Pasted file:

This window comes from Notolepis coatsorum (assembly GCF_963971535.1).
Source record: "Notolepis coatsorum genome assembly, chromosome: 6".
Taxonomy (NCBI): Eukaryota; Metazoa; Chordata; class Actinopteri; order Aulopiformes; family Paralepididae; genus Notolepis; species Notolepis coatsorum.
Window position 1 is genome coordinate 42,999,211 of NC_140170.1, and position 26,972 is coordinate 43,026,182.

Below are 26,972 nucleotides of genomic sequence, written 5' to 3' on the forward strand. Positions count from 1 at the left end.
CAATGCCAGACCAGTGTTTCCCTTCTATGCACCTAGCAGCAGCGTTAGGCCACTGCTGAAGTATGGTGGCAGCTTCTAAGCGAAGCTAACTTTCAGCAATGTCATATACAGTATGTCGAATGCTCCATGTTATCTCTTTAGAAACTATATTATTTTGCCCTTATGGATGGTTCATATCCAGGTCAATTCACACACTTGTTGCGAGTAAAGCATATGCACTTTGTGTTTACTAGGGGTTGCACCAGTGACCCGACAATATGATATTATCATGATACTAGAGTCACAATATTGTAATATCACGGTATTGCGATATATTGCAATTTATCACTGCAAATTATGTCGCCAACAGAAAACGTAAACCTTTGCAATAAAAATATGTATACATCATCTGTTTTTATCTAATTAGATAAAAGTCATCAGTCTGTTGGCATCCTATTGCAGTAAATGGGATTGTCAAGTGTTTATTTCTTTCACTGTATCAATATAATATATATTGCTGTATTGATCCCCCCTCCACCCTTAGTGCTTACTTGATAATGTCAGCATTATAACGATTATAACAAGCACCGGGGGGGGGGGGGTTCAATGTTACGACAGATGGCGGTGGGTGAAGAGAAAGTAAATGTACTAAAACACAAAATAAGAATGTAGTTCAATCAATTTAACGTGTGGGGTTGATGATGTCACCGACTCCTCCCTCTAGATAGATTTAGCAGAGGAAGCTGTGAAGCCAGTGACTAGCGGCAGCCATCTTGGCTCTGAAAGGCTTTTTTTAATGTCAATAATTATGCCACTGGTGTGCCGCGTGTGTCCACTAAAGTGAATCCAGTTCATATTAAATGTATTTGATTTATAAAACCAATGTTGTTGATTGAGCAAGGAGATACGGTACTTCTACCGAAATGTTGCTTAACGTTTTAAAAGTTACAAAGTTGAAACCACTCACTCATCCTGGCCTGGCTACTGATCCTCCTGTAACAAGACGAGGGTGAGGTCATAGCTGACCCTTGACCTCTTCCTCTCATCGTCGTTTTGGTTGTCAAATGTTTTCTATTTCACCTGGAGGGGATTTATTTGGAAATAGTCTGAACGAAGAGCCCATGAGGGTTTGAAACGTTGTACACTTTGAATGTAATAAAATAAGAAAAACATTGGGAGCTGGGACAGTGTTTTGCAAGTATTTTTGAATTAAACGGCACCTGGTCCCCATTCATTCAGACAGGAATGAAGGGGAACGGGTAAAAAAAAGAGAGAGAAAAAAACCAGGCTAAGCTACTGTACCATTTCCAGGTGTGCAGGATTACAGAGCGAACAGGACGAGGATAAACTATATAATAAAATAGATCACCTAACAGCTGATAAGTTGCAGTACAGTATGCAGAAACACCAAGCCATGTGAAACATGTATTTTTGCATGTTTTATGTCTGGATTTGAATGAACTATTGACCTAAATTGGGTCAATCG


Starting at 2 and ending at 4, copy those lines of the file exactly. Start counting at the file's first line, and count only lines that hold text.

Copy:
Source record: "Notolepis coatsorum genome assembly, chromosome: 6".
Taxonomy (NCBI): Eukaryota; Metazoa; Chordata; class Actinopteri; order Aulopiformes; family Paralepididae; genus Notolepis; species Notolepis coatsorum.
Window position 1 is genome coordinate 42,999,211 of NC_140170.1, and position 26,972 is coordinate 43,026,182.